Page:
The Whirling Dance of Art and Science

The visual arts can be the path toward truth, just as the study of DNA processes opens our understanding of human variations. The question is how strongly you hold to one path or the other. In retrospect I should have titled this blog: There is still time to do something other than art. That’s the cynic in me alerting you that the probability of great success as an artist is low.

But if you don’t care what the odds are, if you’re committed to pursue your artistic muse, if you don’t care if you never sell your creations, if you pursue the visual arts as a hobby and not a profession, if you are financially secure, then I bow to you and nothing I say is relevant.

If you are not up to your neck in art already and are wondering what great artists may be like (aside from loony, perhaps) I  offer my Seven Forces of Change that could be relevant or at least lead to a better understanding of why some do well in an unpredictable environment and why others fail.

My main message when I go deeper is that art is critical for digging out universal truths, more so than with science. Looking for truths in this world is what makes the visual arts so important. It’s not that the visual arts are beautiful — they don’t have to be. Art doesn’t have to entertain you or others either — you can’t depend on that. Nor does superior art have to closely represent what you see in nature — a camera is better.

What art is, I believe, is a “hands-on” method for pushing the artist and the observer toward truths — truths about you, your evolutionary origins, truths about the sublime, the ridiculous, and, yes, the evil that lurks in us. Art is a method, then, one that is akin to psychoanalysis portrayed by Freud and June that may reflect the roots of psychological truths.

I don’t believe that truths are relative and that there is no absolute meaning about anything. Study the history of art and you see what men and women have been telling us. The artists of antiquity rolled out the truths about us long before DNA spelled out our diversity and potential. The truths they spotlighted, especially in the Renaissance and beyond, were about fear, joy, relations, what is and is not possible, stains in our nature as well as the altruistic and enviable traits. Art was about desires, cravings, the visage of new things, the sympathy with humankind and with other animals and even plants. It was about pleasure, faults, fatal flaws, sacrifices, and dire circumstances. It was about a spiritual need and possible redemption.

I am not suggesting that early artists always reached the level of truths — no — but they did dedicate themselves to a method that was likely to get to that level. That possibility is ours to share today.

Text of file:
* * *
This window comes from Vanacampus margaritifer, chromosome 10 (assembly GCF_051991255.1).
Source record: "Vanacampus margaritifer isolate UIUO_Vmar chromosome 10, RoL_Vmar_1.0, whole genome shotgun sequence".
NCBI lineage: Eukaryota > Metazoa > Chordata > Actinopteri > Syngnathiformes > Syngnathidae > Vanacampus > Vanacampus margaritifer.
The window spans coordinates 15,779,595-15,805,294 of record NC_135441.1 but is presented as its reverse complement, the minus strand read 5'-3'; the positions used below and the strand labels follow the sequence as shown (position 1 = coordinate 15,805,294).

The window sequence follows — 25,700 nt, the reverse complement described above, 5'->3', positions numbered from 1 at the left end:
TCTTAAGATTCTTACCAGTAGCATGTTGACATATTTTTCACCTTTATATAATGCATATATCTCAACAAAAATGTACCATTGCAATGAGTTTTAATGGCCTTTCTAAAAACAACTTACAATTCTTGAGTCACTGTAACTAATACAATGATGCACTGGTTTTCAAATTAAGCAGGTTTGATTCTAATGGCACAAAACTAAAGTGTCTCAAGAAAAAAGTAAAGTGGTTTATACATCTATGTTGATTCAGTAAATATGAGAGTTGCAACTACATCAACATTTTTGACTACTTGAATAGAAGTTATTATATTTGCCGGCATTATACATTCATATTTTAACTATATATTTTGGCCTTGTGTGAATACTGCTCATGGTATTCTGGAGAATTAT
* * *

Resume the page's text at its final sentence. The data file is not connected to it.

In short, our ancestors around the world shouted at us with charcoal, pencil, paint, and marble to pay attention to what we are and what we might be. Art did not deliver us from anxiety, hardships, and emotional lusts. Instead, it told our story as truth would have it, linking common thoughts and understanding. It also tore down the barriers that prevented us from asking the tough questions and delivering the punch lines that instilled a sense of freedom and a universal nature.

In my opinion, art has always moved ahead of science and it still remains as our last path to truth and self-acceptance. The implication is that artists have the responsibility to be honest as they probe the unknown. They cannot not lie or try to justify our condition. They must tell us what they find and what they think. The story of mankind is long and deserves our best efforts to tell it as we believe it to be.

Bets on the moment must favor science that turns on logic and accumulated developments. But no matter how empowering and sophisticated science and technology may become the choice points in science will remain controlled by humans. Even if robots excel our limited brain capacity, science still contains the demons of its own destiny.

As I write at the moment we witness the fragility of science to cope with determined people who wish us dead. It takes very little to push us right back into the Middle Ages where hope was slim and lives were so easily lost. Doug Casey, in his newsletter, The Casey Report, shows us the human conflict:”It has been said that any sufficiently advanced technology is indistinguishable from magic. But there’s a big problem for you and me as individuals. At the moment, we all have very finite lifetimes. What if (even thought medical advances are extending our life expectations radically) we die before magic happens?”

I’ll continue this theme next week and will try to outline the Seven Forces of Change that may shape the lives of great artists.

Del Thiessen



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